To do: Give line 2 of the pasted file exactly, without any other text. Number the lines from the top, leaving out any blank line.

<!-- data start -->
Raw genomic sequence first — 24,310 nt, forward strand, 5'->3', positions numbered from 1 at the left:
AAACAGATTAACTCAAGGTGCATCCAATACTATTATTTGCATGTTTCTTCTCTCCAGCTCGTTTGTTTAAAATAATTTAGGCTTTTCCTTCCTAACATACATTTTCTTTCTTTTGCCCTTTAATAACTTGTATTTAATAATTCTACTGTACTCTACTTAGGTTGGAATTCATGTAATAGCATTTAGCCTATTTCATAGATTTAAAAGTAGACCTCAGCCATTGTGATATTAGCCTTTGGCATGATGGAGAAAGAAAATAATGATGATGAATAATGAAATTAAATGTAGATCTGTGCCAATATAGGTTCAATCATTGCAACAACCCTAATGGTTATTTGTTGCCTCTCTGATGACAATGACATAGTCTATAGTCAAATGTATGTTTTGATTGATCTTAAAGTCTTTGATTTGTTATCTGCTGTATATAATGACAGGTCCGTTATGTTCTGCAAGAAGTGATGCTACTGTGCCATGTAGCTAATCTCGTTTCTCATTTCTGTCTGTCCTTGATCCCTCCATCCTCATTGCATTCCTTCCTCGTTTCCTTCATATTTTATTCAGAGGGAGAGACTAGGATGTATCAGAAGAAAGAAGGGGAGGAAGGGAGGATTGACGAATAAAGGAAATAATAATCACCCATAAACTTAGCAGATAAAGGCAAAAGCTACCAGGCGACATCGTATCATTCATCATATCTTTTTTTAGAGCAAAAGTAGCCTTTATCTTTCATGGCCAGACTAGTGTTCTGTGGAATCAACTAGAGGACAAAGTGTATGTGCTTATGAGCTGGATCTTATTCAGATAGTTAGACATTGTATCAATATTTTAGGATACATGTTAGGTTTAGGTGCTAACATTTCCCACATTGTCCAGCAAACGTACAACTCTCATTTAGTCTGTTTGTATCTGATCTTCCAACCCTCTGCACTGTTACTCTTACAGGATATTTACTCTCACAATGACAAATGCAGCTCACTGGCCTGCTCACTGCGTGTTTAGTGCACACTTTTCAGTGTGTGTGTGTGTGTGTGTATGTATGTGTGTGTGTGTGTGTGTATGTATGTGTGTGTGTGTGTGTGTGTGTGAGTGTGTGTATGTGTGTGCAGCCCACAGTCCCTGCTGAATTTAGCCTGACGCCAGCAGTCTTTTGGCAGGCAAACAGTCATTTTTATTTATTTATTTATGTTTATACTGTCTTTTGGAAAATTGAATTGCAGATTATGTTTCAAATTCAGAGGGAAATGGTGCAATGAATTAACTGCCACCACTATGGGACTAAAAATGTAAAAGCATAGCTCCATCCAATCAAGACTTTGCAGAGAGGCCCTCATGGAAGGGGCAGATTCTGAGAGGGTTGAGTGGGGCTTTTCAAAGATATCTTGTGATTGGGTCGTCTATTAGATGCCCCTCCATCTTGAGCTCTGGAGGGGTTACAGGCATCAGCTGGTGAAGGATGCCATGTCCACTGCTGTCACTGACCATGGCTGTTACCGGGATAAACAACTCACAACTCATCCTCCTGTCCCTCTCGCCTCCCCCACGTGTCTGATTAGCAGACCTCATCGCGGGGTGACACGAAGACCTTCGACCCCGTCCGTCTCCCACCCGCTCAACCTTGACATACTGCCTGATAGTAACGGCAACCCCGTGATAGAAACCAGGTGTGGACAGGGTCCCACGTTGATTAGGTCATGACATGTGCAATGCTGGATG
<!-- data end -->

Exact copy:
AAACAGATTAACTCAAGGTGCATCCAATACTATTATTTGCATGTTTCTTCTCTCCAGCTCGTTTGTTTAAAATAATTTAGGCTTTTCCTTCCTAACATACATTTTCTTTCTTTTGCCCTTTAATAACTTGTATTTAATAATTCTACTGTACTCTACTTAGGTTGGAATTCATGTAATAGCATTTAGCCTATTTCATAGATTTAAAAGTAGACCTCAGCCATTGTGATATTAGCCTTTGGCATGATGGAGAAAGAAAATAATGATGATGAATAATGAAATTAAATGTAGATCTGTGCCAATATAGGTTCAATCATTGCAACAACCCTAATGGTTATTTGTTGCCTCTCTGATGACAATGACATAGTCTATAGTCAAATGTATGTTTTGATTGATCTTAAAGTCTTTGATTTGTTATCTGCTGTATATAATGACAGGTCCGTTATGTTCTGCAAGAAGTGATGCTACTGTGCCATGTAGCTAATCTCGTTTCTCATTTCTGTCTGTCCTTGATCCCTCCATCCTCATTGCATTCCTTCCTCGTTTCCTTCATATTTTATTCAGAGGGAGAGACTAGGATGTATCAGAAGAAAGAAGGGGAGGAAGGGAGGATTGACGAATAAAGGAAATAATAATCACCCATAAACTTAGCAGATAAAGGCAAAAGCTACCAGGCGACATCGTATCATTCATCATATCTTTTTTTAGAGCAAAAGTAGCCTTTATCTTTCATGGCCAGACTAGTGTTCTGTGGAATCAACTAGAGGACAAAGTGTATGTGCTTATGAGCTGGATCTTATTCAGATAGTTAGACATTGTATCAATATTTTAGGATACATGTTAGGTTTAGGTGCTAACATTTCCCACATTGTCCAGCAAACGTACAACTCTCATTTAGTCTGTTTGTATCTGATCTTCCAACCCTCTGCACTGTTACTCTTACAGGATATTTACTCTCACAATGACAAATGCAGCTCACTGGCCTGCTCACTGCGTGTTTAGTGCACACTTTTCAGTGTGTGTGTGTGTGTGTGTATGTATGTGTGTGTGTGTGTGTGTATGTATGTGTGTGTGTGTGTGTGTGTGTGAGTGTGTGTATGTGTGTGCAGCCCACAGTCCCTGCTGAATTTAGCCTGACGCCAGCAGTCTTTTGGCAGGCAAACAGTCATTTTTATTTATTTATTTATGTTTATACTGTCTTTTGGAAAATTGAATTGCAGATTATGTTTCAAATTCAGAGGGAAATGGTGCAATGAATTAACTGCCACCACTATGGGACTAAAAATGTAAAAGCATAGCTCCATCCAATCAAGACTTTGCAGAGAGGCCCTCATGGAAGGGGCAGATTCTGAGAGGGTTGAGTGGGGCTTTTCAAAGATATCTTGTGATTGGGTCGTCTATTAGATGCCCCTCCATCTTGAGCTCTGGAGGGGTTACAGGCATCAGCTGGTGAAGGATGCCATGTCCACTGCTGTCACTGACCATGGCTGTTACCGGGATAAACAACTCACAACTCATCCTCCTGTCCCTCTCGCCTCCCCCACGTGTCTGATTAGCAGACCTCATCGCGGGGTGACACGAAGACCTTCGACCCCGTCCGTCTCCCACCCGCTCAACCTTGACATACTGCCTGATAGTAACGGCAACCCCGTGATAGAAACCAGGTGTGGACAGGGTCCCACGTTGATTAGGTCATGACATGTGCAATGCTGGATG